Thursday, August 16, 2012

A visit to Oxbow Park

Today I went to the Museum of Flight.

But since you can read about this museum pretty much anywhere on the net, forget that.  I'm going to tell you instead about a city park in the Georgetown neighborhood of Seattle.

It's a pleasant little place called Oxbow Park.

The Georgetown Community P-Patch can be found in this park, and a picturesque garden spot it is.

Don't believe me?  Fine, I've got proof.

That would certainly explain the crick in my neck.

No one was out actively gardening today, but there was plenty to see.


Ripening black tomatoes!

Mysterious lacy fronds!

And some shocking pink flowers, blowing in the gentle breeze.

Every now and again a low-flying plane would go by overhead, since this neighborhood is near Boeing Field.  Or maybe they were there to check out the other draw of this neighborhood park...

...the Georgetown Hat and Boots.

Here be the hat...

...and thar be the boots.

You may now be asking yourself, as well you may, "What on earth are these huge cowboy castoffs doing in a Seattle city park?"  Well, gather 'round the campfire, cowpokes, gonna tell y'all a story...

If you've read about the Teapot Dome Service Station here, you may have already divined that between the 1920s and the 1950s the United States went through a novelty building craze, creating various functional structures designed to look like enormous versions of everyday objects.  And you'd be right.  Many of these were constructed along the state highways in the hope that the unusual sight would entice visitors to stop and gawk and spend a little jingle while they were at it.  (My mom remembers with fondness the Giant Orange stands in California, where her family would stop on road trips and buy orange juice so cold it was almost slush.)

The hat and boots began life as the "Premium Tex" Texaco gas station in 1954.  It was part of a larger planned Western-themed shopping center called Frontier Village, which largely failed to materialize.  From what I've read, the hat originally formed the roof of the cashier area, and the boots were restrooms (the dark boot for men, the light blue boot for women).  Eventually the gas station closed, but the Hat and Boots -- even in dilapidated condition -- became a Seattle landmark.  When there was talk of tearing down and/or moving the structures, the Georgetown community stood up and said no.  They passed the hat (well, a smaller version of the hat) and worked with the city council on getting the structures refurbished and moved to Oxbow Park so they could be enjoyed by future generations.  And in 2003, that's just what happened.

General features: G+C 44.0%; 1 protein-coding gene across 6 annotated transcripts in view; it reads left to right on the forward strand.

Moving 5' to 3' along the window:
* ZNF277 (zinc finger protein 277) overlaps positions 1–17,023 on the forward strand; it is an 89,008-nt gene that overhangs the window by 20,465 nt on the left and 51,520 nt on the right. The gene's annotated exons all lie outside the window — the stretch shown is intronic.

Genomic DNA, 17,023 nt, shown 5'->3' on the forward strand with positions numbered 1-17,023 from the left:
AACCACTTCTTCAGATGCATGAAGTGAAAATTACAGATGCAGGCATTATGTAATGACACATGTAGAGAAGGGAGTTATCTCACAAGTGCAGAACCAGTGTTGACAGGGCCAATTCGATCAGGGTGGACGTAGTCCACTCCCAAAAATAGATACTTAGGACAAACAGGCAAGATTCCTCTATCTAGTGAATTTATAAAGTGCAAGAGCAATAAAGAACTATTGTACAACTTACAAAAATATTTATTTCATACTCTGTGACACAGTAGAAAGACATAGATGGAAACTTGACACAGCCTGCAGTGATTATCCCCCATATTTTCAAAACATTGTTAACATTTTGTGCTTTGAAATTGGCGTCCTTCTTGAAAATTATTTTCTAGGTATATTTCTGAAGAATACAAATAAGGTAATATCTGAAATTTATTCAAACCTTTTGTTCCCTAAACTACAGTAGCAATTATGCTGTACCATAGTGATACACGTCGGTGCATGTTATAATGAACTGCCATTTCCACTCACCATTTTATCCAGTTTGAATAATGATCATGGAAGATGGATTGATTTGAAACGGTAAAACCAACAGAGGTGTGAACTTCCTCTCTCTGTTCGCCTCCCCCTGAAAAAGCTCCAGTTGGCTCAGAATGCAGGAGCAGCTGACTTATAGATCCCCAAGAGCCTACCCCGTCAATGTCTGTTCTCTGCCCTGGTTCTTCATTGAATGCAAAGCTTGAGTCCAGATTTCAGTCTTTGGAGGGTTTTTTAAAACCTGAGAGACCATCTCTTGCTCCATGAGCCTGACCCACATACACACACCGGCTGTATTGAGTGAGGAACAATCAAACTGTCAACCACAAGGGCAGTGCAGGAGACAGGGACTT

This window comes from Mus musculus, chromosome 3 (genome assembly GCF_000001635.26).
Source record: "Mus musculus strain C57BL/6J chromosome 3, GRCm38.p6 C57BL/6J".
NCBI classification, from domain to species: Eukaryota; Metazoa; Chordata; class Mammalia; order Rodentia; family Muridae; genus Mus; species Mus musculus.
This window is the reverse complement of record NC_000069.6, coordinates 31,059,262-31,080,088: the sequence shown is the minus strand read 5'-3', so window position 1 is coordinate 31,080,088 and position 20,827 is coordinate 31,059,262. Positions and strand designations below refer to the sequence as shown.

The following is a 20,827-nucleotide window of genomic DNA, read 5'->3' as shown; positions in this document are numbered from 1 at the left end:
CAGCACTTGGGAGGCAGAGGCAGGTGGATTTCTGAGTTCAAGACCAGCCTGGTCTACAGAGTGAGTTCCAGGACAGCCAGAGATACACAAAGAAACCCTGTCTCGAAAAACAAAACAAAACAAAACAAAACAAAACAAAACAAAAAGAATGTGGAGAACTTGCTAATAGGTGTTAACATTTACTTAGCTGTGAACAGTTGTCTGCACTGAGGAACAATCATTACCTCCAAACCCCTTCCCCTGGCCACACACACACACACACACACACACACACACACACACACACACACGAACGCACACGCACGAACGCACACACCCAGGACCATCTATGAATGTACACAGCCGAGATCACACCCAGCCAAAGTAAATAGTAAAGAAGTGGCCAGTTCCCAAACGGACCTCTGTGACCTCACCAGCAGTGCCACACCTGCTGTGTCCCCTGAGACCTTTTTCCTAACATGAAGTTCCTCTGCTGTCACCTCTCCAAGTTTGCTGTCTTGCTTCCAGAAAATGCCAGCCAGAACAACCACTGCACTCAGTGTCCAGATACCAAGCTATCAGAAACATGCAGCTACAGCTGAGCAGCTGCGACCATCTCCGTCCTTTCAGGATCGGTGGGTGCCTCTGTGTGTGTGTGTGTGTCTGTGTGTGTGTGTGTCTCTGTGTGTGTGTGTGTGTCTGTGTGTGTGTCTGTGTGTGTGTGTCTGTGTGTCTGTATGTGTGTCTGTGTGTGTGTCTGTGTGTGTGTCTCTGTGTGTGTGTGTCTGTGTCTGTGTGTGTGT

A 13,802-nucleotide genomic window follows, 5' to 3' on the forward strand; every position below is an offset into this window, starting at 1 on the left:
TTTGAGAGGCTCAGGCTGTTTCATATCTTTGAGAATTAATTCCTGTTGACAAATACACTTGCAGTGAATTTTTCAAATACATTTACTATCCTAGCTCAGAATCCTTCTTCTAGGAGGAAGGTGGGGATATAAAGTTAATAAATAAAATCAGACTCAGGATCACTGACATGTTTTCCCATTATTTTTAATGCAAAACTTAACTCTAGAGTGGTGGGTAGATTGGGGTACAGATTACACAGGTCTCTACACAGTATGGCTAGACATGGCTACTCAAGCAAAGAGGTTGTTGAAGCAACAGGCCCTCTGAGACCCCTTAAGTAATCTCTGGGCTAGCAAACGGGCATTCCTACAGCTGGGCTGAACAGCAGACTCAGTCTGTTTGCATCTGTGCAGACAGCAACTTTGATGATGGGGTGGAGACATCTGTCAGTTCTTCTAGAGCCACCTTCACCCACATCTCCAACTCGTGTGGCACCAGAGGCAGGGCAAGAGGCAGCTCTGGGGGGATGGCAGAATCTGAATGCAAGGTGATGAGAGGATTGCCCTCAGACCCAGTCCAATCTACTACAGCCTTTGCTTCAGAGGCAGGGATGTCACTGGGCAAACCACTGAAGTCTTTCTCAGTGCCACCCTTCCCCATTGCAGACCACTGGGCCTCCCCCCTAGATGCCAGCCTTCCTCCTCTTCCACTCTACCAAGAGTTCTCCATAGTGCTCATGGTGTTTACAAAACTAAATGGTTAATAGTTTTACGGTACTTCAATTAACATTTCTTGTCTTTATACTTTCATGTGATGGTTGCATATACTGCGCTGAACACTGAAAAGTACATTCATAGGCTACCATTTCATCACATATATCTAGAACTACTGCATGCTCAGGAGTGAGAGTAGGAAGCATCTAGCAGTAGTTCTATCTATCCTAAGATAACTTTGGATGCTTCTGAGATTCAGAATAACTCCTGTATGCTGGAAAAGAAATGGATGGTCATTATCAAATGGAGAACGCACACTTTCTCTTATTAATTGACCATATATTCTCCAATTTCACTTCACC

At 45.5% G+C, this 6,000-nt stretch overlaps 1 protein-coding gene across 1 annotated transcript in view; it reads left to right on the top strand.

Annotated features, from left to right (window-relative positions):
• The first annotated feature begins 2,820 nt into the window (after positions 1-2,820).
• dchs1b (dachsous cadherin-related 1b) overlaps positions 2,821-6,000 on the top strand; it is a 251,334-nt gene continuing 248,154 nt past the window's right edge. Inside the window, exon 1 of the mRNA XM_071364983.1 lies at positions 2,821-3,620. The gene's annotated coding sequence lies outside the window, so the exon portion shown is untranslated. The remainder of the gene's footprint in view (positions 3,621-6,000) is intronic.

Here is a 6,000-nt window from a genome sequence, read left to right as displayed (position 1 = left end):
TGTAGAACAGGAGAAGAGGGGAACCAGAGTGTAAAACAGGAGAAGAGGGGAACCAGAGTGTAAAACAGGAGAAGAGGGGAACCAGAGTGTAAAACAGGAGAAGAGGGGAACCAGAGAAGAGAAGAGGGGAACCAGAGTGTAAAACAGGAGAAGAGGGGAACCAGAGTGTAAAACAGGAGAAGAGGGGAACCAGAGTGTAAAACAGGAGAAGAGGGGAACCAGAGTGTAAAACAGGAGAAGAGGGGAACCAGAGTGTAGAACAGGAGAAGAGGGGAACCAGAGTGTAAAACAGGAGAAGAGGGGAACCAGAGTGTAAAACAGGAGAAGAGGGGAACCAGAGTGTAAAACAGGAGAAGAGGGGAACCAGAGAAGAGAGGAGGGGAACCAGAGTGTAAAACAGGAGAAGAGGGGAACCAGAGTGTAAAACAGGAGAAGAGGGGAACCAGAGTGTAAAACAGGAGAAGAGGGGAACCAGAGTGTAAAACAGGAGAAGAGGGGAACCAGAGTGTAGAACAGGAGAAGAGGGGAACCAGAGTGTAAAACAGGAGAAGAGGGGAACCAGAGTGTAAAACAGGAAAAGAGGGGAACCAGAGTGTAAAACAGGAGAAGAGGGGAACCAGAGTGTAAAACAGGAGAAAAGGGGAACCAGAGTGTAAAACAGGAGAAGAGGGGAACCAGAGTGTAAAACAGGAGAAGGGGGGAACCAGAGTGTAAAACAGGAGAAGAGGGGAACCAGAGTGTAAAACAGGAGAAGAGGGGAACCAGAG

I took a quick peek under the hat.  Happily there were no giant flakes of dandruff in evidence.

Each boot still has a door in the heel where the restroom used to be.  Word on the street is that these days it's used as storage for park maintenance equipment.

I kinda like to imagine the size of the cowboy who could fit into these boots.  (Or the cowgirl, for that matter.)  Still, after all the work the people of Georgetown did to save the hat and boots, I also hope nobody ever comes by to retrieve them.

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